In bawd we thrust.

The title is totally irrelevant to the point of this post, unless of course you came here. Full stop. (Think about it.)

I’ve been a happy chappy this week, for those who’ve read my earlier post about my love of turbulent weather. I’ve been rewarded with a week of drizzle, rain, showers, thunder, and lightening, and as a result my muse has been hard at play. (And no I don’t live in England or Vancouver.) So yesterday the cause and solution were found to what should be the last in a series of related software issues in my product that has been plaguing me like a debt come due.

So this mornings heavy showers with a touch of thunder felt like I was given tickets to a symphony as reward for work well done.

The message is more important, not the messenger.

This morning I read this interesting article 13 reasons why Ruby, Python, and the gang will push Java to die… of old age. Some of the initial points are relevant, while many of the latter ones are irrelevant.

For example Reason 13 “lack of tools” I disagree with. My design tool of choice is a good text editor like TextPad or nvi. I never use an IDE as I find they get in the way of “how I think” about a problem and often hide the language preventing a programmer from learning a language properly. Outside of an editor, compiler, interpreter, and debugger all the additional tools that serve as programming aids can often be a crutch that impede a developer from actually thinking about design and logic; sure they can help, but I don’t see this as the reason behind a language not being adopted. Continue reading

C programmer’s lament

I’ve been programming in C since I was 14 years old (1980) and I still love to code in this language. However, as much as I love C, there are certain classes of bugs that are very difficult to find, but typically have easy solutions once you do find them:

  • memory corruption
  • memory leak
  • double-free
  • thread race conditions
  • mutex dead-locks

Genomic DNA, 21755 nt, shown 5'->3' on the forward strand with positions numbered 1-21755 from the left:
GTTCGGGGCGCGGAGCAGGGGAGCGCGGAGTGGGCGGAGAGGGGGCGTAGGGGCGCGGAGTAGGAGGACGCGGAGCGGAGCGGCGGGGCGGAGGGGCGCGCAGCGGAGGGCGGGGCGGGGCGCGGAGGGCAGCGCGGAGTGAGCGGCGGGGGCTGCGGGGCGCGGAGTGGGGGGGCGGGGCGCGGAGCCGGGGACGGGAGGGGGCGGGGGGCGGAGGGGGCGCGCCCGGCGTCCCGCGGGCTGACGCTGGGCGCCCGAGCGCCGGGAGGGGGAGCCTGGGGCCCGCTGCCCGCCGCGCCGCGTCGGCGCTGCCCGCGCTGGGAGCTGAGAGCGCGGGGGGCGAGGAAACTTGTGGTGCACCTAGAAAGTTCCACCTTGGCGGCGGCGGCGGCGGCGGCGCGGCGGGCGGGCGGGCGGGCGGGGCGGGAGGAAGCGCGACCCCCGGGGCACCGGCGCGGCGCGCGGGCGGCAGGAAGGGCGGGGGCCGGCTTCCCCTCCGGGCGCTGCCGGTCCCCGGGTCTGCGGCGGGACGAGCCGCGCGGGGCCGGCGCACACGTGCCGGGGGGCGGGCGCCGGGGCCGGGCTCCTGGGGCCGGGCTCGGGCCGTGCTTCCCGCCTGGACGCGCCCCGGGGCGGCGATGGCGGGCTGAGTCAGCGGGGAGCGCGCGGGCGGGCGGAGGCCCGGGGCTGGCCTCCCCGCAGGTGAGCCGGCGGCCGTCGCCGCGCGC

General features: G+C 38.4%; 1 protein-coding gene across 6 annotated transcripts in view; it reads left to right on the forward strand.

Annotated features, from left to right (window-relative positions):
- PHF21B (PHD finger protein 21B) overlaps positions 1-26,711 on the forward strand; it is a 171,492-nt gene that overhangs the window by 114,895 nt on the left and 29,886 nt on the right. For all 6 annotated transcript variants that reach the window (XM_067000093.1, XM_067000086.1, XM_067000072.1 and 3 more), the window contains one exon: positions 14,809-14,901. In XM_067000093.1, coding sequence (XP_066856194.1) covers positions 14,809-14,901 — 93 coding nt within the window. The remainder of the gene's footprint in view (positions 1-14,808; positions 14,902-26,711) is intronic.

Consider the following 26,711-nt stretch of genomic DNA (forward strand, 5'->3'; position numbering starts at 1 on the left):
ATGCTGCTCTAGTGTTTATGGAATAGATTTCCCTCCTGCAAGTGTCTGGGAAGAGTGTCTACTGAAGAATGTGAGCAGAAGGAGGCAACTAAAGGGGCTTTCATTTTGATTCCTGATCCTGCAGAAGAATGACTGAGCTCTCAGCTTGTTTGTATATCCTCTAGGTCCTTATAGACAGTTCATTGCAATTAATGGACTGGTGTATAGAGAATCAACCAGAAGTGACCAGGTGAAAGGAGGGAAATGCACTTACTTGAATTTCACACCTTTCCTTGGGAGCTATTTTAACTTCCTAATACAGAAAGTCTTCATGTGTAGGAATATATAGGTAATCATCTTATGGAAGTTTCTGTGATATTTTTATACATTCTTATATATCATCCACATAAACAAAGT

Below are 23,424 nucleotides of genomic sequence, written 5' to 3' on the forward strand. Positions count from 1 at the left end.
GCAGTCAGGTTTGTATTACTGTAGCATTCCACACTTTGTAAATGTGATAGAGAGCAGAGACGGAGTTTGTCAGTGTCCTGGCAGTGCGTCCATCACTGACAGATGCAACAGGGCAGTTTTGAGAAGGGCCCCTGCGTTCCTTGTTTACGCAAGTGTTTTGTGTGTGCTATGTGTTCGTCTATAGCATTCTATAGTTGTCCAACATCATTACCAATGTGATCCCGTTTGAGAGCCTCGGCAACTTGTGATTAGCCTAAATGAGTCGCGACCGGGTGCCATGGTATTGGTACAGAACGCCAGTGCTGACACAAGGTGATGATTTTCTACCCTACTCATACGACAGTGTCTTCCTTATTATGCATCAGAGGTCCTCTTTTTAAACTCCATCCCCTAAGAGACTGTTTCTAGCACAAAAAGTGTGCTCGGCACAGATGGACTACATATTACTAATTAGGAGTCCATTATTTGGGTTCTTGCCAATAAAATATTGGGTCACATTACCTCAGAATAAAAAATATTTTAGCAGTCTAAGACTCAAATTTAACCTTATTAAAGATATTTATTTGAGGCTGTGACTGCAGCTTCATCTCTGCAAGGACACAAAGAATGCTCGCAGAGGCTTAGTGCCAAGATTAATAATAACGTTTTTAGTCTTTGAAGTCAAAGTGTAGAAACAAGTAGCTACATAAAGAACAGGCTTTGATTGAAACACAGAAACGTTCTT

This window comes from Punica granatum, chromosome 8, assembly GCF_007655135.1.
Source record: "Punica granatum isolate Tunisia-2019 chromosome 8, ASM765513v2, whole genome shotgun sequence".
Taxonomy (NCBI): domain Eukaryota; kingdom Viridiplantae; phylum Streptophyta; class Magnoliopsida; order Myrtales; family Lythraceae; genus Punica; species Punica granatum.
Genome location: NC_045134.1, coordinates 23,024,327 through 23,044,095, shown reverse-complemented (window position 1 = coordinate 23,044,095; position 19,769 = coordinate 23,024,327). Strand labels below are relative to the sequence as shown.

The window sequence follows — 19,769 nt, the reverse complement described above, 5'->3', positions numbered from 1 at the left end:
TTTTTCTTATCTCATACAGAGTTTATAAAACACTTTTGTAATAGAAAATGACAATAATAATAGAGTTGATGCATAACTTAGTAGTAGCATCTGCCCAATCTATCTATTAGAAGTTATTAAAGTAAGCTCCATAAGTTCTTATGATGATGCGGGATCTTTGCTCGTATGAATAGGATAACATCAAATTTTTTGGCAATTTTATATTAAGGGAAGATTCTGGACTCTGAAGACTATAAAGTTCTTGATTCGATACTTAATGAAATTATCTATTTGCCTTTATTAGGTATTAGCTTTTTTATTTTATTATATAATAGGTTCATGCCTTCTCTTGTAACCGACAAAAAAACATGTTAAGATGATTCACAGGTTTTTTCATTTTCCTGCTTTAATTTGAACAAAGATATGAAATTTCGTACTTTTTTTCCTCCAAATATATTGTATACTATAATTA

Lots of younger programmers often say why don’t you write in another language with built-in garbage collection? This would resolve the first three types of bugs by making it the language’s problem to solve. My usual response is speed, portability, and “how I think“. That last one is important. Continue reading

The Lost Tempest

Most people think I’m warped in interesting way. Ever since I was a child I have more fond memories of snow falls, thunder storms, and turbulent weather, than I do a sunny day. For some reason a hot and sunny day in summer I find boring, nothing on TV, can’t sit still roasting in the sun by a pool or a beach, friends often away on vacation, little to do, or to hot to do anything. However I’ve always managed to find an interesting activity on days most others would prefer to be otherwise: skiing, snow fights, squash, rugby, running, walking, TV, books, movies, dining, games, Lego, code, …

Something about a sunny day zaps my energy and will (though a violently windy sunny day works me, go figure). Never really understood why. Always figured it was simply because of fond experiences, but also the other sensations that go along with them: the dim sombre light outside, the dark approach of a storm, the smell of wood smoke, pine, and moist vegetation, a warm fire inside, soft gentle lights and smells spilling from the kitchen, the comfort and warmth of home.

The Storm by Blackmore’s Night from their Fires at Midnight album expresses much of these feelings I have so well and ever since first hearing it, I often play it on overcast days, a form of rain dance or offering to Baal, Perun, and Thor to bring it on.